So you are worrying about my fat. I’m not getting fat in the way I was a year ago, and I guess that’s what you object to so much isn’t it? My belt waistline isn’t any bigger than it was when I was home this last summer. I don’t want a big “corporation” any more than you do, dearie, and I don’t intend to get it if I can help it. And when I have you with me, you’ll smooth out all the wrinkles and keep me from getting old. If only you were here tonight to caress me and lie in my arms. I’d tell you a thousand times I love you and seal each declaration with a kiss.

How soon do you start your business career? Perhaps it will be a pleasant change for you. Anyhow I'm glad you're going if you like it and feel it will do you good. Only please be careful not to be on your feet too much, and don't let yourself get too tired. ...

your very own sweetheart.

Evelyn to Fred

Thorold, Ont.,

Nov 11, 1913

My Own Dear Rusty,-

...I got stopped last night by some English people, who, foolish creatures, wanted to get married. She arrived here Thursday morning from England. She is the age of twenty-two years, rather too old to be tripping across the Atlantic. She was as bright an English girl as I have seen, I mean, for one of her class. She was pretty, and neat too. Thursday she saw some Pollock [Polish?] women coming from some factory, and thinking them to be full fledged Canadians, she decided that Canadian women were queer looking, in some cases, positively ugly.

We were speaking of the King and Queen, and the groom said, “Oh, nobody at ‘ome thinks anything of them. He boozes too much.” And then he said, “This is the way she goes,” and he minced across the room with his nose in the air. It was very funny. He was in Australia some time ago, but she would not go there ‘it was too fah.”... They were really a very interesting young couple.

... To-day your letter containing part of your talk with Elizabeth came. Her college course "took" pretty hard, didn't it. Our year was essentially not a class of highbrows, and I always felt very humble in her presence. For one thing, I'd like to know where she got her idea of culture prevalent in a small Ontario town. If Calgary is any worse! You know Beamsville. I never thought it overflowing with literary geniuses. Hagersville was worse in that respect, except for a musical coterie. This town is worse still. Hardly half, well doubt if half the people with whom I am thrown in contact here have ever gone one year to the High School.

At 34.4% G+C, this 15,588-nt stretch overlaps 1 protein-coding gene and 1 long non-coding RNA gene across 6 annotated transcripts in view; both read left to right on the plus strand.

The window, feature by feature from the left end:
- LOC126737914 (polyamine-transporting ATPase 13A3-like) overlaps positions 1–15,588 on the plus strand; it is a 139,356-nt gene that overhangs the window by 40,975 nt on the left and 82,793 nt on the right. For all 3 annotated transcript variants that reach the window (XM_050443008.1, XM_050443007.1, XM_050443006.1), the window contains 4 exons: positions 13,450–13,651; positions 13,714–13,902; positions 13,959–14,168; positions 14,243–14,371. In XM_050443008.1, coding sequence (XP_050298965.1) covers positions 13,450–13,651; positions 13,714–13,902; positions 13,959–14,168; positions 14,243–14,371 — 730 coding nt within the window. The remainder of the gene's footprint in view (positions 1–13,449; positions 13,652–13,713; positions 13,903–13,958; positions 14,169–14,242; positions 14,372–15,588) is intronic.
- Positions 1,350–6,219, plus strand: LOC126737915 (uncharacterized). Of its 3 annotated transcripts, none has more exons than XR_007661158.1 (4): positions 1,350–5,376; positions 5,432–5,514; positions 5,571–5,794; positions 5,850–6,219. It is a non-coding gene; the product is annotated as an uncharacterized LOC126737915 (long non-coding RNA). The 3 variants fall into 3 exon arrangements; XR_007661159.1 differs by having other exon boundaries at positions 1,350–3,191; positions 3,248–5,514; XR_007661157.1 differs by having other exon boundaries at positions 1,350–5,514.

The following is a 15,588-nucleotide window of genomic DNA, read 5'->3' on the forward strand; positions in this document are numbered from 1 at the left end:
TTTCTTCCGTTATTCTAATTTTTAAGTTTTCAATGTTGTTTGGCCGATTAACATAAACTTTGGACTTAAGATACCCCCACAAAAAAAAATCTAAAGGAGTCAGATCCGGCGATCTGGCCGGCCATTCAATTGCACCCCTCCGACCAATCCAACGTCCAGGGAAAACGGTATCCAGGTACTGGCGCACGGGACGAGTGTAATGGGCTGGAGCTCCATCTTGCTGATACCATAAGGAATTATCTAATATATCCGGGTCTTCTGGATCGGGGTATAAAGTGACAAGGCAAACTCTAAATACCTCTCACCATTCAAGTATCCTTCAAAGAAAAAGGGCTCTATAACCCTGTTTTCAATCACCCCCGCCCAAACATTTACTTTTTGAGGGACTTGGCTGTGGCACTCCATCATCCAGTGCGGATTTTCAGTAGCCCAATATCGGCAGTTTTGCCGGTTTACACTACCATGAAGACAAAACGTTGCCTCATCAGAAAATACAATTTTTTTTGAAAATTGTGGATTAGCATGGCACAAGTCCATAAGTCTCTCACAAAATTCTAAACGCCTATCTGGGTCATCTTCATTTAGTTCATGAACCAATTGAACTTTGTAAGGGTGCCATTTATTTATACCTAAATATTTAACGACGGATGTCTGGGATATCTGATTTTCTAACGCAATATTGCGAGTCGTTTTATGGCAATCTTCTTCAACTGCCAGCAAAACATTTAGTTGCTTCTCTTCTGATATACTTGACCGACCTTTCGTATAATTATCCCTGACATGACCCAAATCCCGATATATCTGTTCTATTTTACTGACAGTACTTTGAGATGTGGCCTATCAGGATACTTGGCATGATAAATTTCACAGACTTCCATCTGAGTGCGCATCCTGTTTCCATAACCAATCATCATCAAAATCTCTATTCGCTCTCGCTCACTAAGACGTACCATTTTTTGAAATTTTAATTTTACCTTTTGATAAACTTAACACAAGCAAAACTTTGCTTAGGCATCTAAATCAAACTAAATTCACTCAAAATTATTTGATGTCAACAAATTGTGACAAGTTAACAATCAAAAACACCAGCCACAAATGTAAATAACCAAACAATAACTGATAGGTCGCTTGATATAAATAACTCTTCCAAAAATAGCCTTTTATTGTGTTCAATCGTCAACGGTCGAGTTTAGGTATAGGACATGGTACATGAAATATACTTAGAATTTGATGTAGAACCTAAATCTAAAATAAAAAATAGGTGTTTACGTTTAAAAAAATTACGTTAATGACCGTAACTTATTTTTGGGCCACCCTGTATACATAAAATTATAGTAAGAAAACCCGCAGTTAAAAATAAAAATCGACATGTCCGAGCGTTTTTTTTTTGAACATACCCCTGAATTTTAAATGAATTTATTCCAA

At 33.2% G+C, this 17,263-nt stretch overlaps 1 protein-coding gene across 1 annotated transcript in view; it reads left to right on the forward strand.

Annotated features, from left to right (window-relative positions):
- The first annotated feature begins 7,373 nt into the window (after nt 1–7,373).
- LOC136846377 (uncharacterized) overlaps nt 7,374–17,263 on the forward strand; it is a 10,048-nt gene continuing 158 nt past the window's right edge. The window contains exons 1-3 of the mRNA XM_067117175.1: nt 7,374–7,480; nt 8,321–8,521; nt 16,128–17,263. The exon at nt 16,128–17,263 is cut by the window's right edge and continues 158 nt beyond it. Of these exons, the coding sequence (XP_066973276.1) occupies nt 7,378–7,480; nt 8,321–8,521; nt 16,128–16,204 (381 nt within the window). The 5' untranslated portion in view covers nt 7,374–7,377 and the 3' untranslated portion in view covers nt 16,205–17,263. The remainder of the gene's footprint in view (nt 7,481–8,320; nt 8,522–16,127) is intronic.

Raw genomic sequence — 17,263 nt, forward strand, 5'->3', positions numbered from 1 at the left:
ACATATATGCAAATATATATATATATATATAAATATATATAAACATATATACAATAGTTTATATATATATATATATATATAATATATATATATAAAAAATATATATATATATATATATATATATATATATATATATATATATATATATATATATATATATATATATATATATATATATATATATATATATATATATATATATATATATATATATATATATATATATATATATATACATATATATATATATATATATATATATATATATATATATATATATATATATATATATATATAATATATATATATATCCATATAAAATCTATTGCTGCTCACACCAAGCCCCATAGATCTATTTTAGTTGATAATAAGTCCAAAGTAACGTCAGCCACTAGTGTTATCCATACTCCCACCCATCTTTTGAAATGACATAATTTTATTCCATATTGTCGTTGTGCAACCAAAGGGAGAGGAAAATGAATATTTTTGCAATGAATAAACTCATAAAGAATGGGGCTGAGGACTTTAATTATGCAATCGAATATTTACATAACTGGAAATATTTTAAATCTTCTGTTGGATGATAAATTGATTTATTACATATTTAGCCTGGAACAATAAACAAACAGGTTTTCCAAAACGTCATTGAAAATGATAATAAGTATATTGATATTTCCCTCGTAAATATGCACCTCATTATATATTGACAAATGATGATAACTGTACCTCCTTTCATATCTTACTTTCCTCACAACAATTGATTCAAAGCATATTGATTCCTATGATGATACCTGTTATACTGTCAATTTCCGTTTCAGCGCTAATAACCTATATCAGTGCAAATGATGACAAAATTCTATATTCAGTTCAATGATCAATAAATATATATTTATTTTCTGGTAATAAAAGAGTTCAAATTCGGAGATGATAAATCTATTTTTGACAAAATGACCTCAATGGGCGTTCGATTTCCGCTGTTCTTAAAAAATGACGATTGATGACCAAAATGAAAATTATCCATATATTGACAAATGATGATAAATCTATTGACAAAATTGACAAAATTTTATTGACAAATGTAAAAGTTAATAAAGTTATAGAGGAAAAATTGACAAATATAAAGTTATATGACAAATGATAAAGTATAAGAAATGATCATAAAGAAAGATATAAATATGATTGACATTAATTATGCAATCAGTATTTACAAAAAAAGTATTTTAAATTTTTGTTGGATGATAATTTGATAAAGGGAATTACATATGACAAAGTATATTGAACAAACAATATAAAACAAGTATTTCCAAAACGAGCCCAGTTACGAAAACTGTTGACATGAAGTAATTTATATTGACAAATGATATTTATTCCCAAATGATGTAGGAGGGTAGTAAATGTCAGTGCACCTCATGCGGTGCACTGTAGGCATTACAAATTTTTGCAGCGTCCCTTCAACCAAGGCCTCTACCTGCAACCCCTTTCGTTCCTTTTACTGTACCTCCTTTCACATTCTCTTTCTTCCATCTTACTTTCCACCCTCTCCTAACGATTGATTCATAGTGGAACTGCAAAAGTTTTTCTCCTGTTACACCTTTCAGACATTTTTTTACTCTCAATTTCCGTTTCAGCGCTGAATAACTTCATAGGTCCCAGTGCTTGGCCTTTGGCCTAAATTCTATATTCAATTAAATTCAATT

The majority of the people here do not value an education. There are about fifty in the High School, in a town of nearly three thousand inhabitants. As soon as they are old enough, girls and boys alike, start to make their own money. The girls spend their money pretty largely in clothes. People are too busy working to have much time to read, and the majority are too lazy to think. And talk about backsliding! I scarcely read at all. However, I consider this an exceptional year. But I know that keeping house is different from attending college. One certainly has time to think though, and if I weren't so lazy mentally, I might give my brains some exercise. ...

An Acta has arrived. I wrote them to stop my subscription. Now I'll have to do it again. Ray [Albright] figures in Locals and in a picture too. There's a good picture of the residences. Or are you more loyal than I am, and do you still subscribe?

Father just came in Your Uncle is not any worse. Fritz has arrived. So Elizabeth did not come. This isn't a lovey letter is it? It would take more than two sheets to tell you how much I want to be with you.

Your Nora.

Fred to Evelyn

Calgary, Alta.,

Nov. 12/13

My own dear sweetheart,-

This morning's mail brought your Saturday and Sunday letters. ... Why did you say you judged I was "becoming tired of self-revelation and would fain hark back to my former conventional talk." You really don't think that do you? Weren't you only saying it by way of a well-justified criticism of my recent letter darling,? I couldn't bear to have you think that I want to become stiff or formal with you. You know my darling, that it isn't so, but that I love you better every day and want to reveal my real inner self with all my longings, hopes and fears to you who are my better half - nay the whole of me.